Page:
Join Damian Allen for an in-depth discussion in this video Importing from memory-based cameras, part of iMovie '09 Essential Training.
With iMovie, Apple has really made importing video in your computer as painless as possible. Here, let's take a look at importing video from a tapeless camcorder. That's one that records directly to memory cards or DVDs. If your camera uses tape, be sure to watch the video on importing from tape-based camcorders instead. Connect your camcorder to your Mac using the cable provided with the camcorder, and then make sure that the camcorder is set to the correct mode, usually labeled PC or Computer mode. Or if you have a high speed memory card reader connected to your Mac, insert the camcorder's memory card into that instead.
Once you have made the connection, iMovie opens the Import window. Occasionally, if you are using a DVD based camcorder, Apple DVD Player will automatically launch. That's okay if it does. Just close the DVD player before continuing. Now, in the Import window, you'll see a list of all the clips on your device. To preview a clip, just select it and press Play. (Female speaker: See if you can get... Go stand by Cissy! Take another picture.) (Male speaker: Hey, how you doing, man?) (Male speaker 2: Nothing says Easter like...) You can use the Next and Previous buttons to skip between clips to preview.
(Crowd noises.) Now, to import every single clip, just make sure that the Automatic/Manual switch is set to Automatic and click Import All. However, if you only want to import some of the clips, switch to Manual mode. You can then use the selection boxes to deselect any clips that you don't want imported. Alternately, you can click Check All to select all of the clips again or Uncheck All to deselect all of the clips and then only select the ones you want imported.
When you are done, select Import Checked to begin the import. You will see a new window appears and we'll cover that in a moment, but first I want to look at a couple of other options at the base of the Import window. First, you will see an option to select your camera. If you want to capture live video from your iSight, you can select it from the Camera menu instead of the Connected Camera. Watch the video on importing from other sources for more information. Secondly, a handy option is Archive All. This creates a permanent archive of the entire contents of the camera's memory card.
This is really useful when you need to quickly dump your video to your Mac, to free up your memory card for more shooting. Now, it's important to understand that this option doesn't import your video into iMovie. It just makes a digital copy of the memory card for archive purposes. You'll still need to separately import the clips you want added to your iMovie Library. To do this, choose File > Import > Camera Archive. You'll then locate where you saved the archive and click Import. You can then continue like a regular import session. Now let's get back to this window that just popped up.
First off, we can decide where we want to store the video. In this case I have two hard drives on my computer, one with 14.9 GB free and a video drive dedicated for storing video that currently has 145 GB free. So I'll select that. Next, we need to choose an event name. If you've previously captured other video you'll get to choose to either add the video to one of your existing events, or create a new one. Of course, when you are starting from scratch, you won't have any events so the only option will be to create a new Event.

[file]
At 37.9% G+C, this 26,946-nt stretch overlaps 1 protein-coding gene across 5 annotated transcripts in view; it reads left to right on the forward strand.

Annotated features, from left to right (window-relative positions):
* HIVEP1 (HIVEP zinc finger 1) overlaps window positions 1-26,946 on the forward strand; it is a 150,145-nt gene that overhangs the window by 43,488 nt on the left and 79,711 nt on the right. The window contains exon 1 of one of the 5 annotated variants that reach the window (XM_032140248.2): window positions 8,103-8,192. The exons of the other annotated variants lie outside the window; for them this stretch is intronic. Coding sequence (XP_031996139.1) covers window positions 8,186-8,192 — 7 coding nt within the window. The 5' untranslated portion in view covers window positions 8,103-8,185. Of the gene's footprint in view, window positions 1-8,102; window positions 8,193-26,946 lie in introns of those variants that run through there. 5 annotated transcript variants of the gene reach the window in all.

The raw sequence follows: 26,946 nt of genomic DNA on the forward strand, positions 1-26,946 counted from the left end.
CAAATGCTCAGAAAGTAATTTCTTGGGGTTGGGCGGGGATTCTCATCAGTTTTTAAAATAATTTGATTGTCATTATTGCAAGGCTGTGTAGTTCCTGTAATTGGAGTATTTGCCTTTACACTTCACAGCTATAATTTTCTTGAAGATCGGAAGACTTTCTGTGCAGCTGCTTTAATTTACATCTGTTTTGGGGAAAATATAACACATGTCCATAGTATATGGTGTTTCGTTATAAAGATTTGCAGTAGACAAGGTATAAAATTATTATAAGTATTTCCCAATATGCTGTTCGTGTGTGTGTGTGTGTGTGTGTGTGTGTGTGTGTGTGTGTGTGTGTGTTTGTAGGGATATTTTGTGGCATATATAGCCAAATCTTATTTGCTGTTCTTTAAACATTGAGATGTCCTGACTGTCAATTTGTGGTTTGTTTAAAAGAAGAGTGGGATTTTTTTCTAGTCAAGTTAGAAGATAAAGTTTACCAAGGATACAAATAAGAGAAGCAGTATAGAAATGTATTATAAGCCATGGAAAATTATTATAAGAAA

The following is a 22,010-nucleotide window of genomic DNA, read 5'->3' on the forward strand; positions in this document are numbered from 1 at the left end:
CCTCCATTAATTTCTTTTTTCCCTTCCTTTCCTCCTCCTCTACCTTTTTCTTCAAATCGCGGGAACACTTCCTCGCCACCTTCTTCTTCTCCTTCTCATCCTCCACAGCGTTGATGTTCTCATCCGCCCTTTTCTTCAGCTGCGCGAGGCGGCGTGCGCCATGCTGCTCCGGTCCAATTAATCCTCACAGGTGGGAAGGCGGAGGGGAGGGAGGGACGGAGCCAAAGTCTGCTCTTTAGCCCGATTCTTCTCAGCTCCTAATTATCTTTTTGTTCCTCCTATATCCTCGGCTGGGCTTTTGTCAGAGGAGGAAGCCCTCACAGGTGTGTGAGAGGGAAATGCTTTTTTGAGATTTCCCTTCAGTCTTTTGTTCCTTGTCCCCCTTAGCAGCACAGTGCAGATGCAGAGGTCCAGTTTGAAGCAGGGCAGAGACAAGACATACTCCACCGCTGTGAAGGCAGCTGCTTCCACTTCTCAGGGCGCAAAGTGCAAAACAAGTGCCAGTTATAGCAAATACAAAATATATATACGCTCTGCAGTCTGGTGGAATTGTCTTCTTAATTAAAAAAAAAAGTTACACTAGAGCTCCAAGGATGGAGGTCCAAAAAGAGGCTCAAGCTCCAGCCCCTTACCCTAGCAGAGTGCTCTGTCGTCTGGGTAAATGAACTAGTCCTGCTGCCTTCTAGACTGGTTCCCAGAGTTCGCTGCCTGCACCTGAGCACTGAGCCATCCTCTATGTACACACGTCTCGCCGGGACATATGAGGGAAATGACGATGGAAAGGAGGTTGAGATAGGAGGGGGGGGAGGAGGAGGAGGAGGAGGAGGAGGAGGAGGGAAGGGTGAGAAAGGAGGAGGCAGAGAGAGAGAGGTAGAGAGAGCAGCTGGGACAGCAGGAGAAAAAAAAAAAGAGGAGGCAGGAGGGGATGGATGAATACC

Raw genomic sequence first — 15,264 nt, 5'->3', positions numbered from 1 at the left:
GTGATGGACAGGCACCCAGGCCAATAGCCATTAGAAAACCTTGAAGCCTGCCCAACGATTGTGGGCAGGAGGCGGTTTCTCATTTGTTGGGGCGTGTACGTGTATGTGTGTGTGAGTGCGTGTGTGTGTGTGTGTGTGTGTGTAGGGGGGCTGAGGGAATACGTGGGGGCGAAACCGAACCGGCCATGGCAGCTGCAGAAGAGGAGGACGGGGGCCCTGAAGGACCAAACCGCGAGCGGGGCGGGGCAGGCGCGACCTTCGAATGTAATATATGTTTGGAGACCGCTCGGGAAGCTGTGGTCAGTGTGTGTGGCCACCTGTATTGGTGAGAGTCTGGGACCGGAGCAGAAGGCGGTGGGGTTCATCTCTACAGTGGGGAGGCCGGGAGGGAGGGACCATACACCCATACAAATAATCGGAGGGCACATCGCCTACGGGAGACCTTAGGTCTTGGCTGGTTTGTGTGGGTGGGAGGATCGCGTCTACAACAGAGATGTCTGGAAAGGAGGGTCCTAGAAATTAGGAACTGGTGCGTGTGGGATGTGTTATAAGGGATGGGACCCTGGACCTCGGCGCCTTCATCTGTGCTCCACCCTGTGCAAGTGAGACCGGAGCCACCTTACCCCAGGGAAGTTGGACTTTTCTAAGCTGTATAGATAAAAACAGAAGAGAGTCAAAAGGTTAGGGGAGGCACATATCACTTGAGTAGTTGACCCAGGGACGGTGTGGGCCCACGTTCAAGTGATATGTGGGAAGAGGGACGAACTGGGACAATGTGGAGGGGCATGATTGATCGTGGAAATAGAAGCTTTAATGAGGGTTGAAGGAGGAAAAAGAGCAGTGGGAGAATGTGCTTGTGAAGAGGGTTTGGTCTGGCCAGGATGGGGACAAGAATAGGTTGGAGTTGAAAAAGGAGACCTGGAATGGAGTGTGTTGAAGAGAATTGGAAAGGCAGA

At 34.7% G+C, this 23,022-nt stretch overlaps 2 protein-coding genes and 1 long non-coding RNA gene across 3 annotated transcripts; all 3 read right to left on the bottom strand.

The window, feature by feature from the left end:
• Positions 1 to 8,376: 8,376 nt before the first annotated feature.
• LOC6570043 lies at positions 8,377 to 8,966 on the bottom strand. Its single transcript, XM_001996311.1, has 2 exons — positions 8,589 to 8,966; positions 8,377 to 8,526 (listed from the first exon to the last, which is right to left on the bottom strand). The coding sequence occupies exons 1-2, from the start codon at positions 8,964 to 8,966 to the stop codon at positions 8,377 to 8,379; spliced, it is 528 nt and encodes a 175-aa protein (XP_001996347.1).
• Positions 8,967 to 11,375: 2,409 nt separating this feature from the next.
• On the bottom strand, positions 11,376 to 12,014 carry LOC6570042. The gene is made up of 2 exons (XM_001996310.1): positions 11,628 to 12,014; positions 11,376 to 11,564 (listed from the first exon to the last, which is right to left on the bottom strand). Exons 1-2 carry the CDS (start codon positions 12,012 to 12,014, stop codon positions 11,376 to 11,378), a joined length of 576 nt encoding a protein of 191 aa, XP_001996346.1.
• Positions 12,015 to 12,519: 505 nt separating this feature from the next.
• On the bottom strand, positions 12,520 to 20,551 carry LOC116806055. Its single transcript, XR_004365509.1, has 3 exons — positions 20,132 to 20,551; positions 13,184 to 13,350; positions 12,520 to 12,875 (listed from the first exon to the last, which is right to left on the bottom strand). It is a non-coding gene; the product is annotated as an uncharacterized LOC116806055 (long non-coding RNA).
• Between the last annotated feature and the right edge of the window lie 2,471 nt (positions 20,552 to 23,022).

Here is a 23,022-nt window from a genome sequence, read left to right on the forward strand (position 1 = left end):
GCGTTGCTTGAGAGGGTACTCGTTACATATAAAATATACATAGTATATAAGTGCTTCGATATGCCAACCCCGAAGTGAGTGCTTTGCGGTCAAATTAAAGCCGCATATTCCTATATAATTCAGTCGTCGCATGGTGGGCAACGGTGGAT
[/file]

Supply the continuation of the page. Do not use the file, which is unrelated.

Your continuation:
Here I'll call my event, Easter Fair 2009. I'll also make sure Split days into new Events is selected. This is a pretty good idea, because usually one day of video is an event. You'll find that separate days of shooting really deserve their own events, because different things happen on those days. So for example, if you are on vacation, one day you may have been to the beach, the next to the banana plantations, etcetera, etcetera. If you want to analyze clips for stabilization, select that option. Now, only choose this if you have a lot of shaky footage on the camera.
It will also take a long time. So if you plan to do this for a lot of clips, make sure you have the time to go to dinner, whatever you are going to do, and then come back and work on iMovie later. Next, if you are importing 1080i HD footage, you can choose whether to import at the full resolution, 1920x1080, or half resolution, the Large setting. Now, the Large option still looks great and saves you a lot of space on your hard drive. But if you're really planning on playing things back on a 1080i or 1080p display, you might prefer the Full resolution option. That's it.
Click Import and iMovie '09 goes to work importing your video and creating thumbnails in the library. The Progress Indicator under each clip shows you the progress of that clip's import and a Master Timer shows you the estimated time until all of the import is completed. When everything is complete, click OK, then click Done, and you'll find the new event in the Event Library, ready to preview. (Children: Easter Bunny! Easter Bunny!)
- Understanding basic editing techniques
- Working with wipes, dissolves, and other transitions
- Mixing music with dialogue
- Smoothing out shaky footage
- Applying and manipulating video effects
- Using animated themes in a video
- Enhancing video and still images using RGB and level controls
- Using comment markers and keywords to locate material
- Sharing projects with Final Cut Pro editors